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Foamy, Flat, or Cloudy? Troubleshoot Your Draft Beer System

Being able to diagnose your draft beer system is important to your business’s profitability. Staying on top of the quality of your pours can mean the difference between making money on each pour or sending it down the drain. Kegworks offers this article on troubleshooting your draft beer system.

If you own or work at a bar or restaurant, you understand that keeping your draft beer dispensing system in proper working condition is an integral part of maintaining your bottom line. When your commercial draft beer system isn’t working properly, you run the risk of creating unhappy customers who may leave your establishment with a less than satisfactory experience to look back on.  

Luckily, most common issues with your draft beer system, including foamy, flat, or cloudy beer, are easy to diagnose and troubleshoot. As a rule of thumb, keep in mind that the vast majority of issues can be traced back to one of three things: improper temperature, improper pressure, or general cleanliness.

The following quick guide will arm you with information to help you make the necessary adjustments to ensure that your beer flows freely and your customers remain happy.

Foamy Beer


Instead of being mostly liquid with just the right amount of creamy head on top, the glass is filled with wasteful foam. Here’s what might be wrong:

The temperature is too warm. Lower the temperature in the refrigeration unit that holds your kegs (ideally, to between 36º and 40ºF). If using glycol to dispense, ensure that your glycol bath is set to dispense at that range as well.

The CO2 pressure is too high. Adjust your regulator to lower the CO2 pressure.

The faucet is dirty or broken. Inspect faucet and washers and replace both as needed. Every few weeks, remove and disassemble your faucet, then clean it with hot water and a brush.

The beer hose has kinks or obstructions. Inspect your hose and make corrections, if necessary.

The beer was poured improperly. 

Flat Beer


Serving flat beer, or beer that doesn’t have the right level of carbonation, will quickly drive away customers. Beer at its best has a certain effervescence that helps enhance the drinking experience. In many ways, flat beer is the exact inverse problem of beer that is too foamy (or over-carbonated). If your beer is coming out flat, here are some potential problems to address:

The temperature is too cold. Raise the temperature in the refrigeration unit that holds your kegs (ideally, to between 36º and 40ºF). If using glycol to dispense, ensure that your glycol bath is set to dispense at that range as well.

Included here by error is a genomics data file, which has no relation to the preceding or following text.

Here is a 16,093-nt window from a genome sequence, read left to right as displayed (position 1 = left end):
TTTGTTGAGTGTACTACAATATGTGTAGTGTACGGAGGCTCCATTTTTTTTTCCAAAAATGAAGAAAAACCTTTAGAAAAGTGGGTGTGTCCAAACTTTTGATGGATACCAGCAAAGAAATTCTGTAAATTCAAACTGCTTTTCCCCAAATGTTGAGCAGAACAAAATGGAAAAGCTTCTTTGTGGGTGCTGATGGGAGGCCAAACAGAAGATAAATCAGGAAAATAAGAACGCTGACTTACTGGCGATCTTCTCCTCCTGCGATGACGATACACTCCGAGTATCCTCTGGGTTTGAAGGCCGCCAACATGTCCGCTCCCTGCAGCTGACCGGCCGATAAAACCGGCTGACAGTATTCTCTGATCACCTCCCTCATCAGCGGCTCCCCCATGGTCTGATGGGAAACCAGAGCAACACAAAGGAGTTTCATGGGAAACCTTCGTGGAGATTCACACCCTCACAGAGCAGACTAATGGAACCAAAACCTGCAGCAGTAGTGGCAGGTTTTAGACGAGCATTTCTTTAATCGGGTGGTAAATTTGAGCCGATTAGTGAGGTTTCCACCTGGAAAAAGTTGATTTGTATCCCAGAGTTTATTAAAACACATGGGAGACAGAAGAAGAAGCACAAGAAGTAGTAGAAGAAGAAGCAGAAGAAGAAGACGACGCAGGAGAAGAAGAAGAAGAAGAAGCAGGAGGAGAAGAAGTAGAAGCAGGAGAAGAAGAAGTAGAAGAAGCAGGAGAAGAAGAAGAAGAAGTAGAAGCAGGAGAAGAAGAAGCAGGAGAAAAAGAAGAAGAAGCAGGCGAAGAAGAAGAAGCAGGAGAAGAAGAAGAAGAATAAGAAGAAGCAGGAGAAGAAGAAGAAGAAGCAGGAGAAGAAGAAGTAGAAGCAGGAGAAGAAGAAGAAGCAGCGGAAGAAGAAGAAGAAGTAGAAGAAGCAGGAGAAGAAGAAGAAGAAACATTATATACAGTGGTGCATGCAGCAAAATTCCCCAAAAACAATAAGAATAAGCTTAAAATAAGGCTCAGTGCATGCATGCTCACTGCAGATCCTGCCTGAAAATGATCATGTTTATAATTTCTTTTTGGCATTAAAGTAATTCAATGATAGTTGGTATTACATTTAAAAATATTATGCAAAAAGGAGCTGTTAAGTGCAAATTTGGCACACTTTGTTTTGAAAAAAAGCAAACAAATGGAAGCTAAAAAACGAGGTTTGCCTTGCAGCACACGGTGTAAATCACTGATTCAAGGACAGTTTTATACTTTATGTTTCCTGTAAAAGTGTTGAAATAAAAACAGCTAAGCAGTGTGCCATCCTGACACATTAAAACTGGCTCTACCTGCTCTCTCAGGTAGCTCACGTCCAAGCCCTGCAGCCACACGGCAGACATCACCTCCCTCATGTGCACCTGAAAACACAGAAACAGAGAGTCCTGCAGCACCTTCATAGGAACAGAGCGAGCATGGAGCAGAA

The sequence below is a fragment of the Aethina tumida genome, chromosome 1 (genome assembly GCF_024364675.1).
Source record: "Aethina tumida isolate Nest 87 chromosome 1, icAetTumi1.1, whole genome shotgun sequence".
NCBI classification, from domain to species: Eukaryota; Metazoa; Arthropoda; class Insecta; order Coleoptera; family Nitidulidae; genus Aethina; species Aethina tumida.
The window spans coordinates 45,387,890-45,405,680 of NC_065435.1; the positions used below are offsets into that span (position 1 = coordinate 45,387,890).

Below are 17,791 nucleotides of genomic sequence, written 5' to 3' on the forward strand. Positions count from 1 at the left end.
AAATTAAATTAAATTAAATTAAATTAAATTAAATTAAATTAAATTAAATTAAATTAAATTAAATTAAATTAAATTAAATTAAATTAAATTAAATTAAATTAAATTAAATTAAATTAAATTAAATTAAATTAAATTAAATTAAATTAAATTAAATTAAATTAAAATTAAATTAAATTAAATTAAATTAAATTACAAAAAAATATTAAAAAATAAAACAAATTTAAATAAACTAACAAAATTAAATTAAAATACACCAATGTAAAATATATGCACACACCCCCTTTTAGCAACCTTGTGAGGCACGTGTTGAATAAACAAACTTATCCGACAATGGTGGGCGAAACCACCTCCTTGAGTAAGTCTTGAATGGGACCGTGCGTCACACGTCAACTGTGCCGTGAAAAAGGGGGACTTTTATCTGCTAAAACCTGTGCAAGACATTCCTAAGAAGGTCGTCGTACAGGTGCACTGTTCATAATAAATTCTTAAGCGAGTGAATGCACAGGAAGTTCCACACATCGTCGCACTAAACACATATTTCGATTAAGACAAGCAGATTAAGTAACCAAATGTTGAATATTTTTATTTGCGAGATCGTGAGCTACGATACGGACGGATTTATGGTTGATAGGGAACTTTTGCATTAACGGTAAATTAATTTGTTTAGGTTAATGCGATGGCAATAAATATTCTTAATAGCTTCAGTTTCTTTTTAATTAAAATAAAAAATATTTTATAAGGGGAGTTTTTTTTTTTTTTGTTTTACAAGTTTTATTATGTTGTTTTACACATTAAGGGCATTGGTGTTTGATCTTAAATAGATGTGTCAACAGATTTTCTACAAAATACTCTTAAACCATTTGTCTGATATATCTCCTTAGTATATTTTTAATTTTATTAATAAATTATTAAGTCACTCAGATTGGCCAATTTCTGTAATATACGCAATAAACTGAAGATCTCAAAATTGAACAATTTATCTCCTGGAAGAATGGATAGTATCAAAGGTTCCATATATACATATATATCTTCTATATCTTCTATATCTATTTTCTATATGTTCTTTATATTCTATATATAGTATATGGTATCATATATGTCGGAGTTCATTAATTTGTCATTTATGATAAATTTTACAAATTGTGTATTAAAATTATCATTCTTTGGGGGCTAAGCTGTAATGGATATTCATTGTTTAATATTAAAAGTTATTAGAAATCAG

The CO2 pressure is too low. Adjust your regulator to raise the CO2 pressure.

The glass is dirty. Grease is the enemy of carbonation. Ensure your glasses are clean, and rinse with cold water just before pouring.

Cloudy Beer


Cloudy or hazy beer is unattractive and offputting to say the least. If you wouldn’t want to drink a glass of cloudy beer, why would your customers be any different? If you’re experiencing this problem, try this:

The temperature is not remaining steady. Check your refrigeration unit to ensure that your keg isn’t being exposed to alternating warm and cool temperatures. Never let your keg get above 45ºF.

The beer lines are dirty. For best results, you should clean your beer lines between every new keg, or approximately every 2-3 weeks.

The beer is old. Beer doesn’t stay good forever. Check the expiration date on the keg and/or institute an inventory management system that helps you keep track of your kegs.



Using the proper gas mixture is one of the most important factors that influence pouring a great pint of beer. All draft beers are brewed with a certain amount of carbon dioxide dissolved into the beer and it is important to maintain that level of CO2. A 75% nitrogen and 25% CO2 for “nitrogenated” beers like Guinness, Kilkenny, Caffrey’s, etc. which have a relatively low carbonation content (1.2 volumes) and a 50% N2 and 50% CO2 for domestic and craft beers which have a higher CO2 content (approx 2.5 volumes). Maintaining the carbonation content in beer allows you to pour the proper “2 finger” head on every beer from the top to the bottom of each keg resulting in increased yields and profits for your establishment.

Contact TCSCO2 at 866-SODA-GAS or fill out the form below. We’ll be happy to get you set up correctly.

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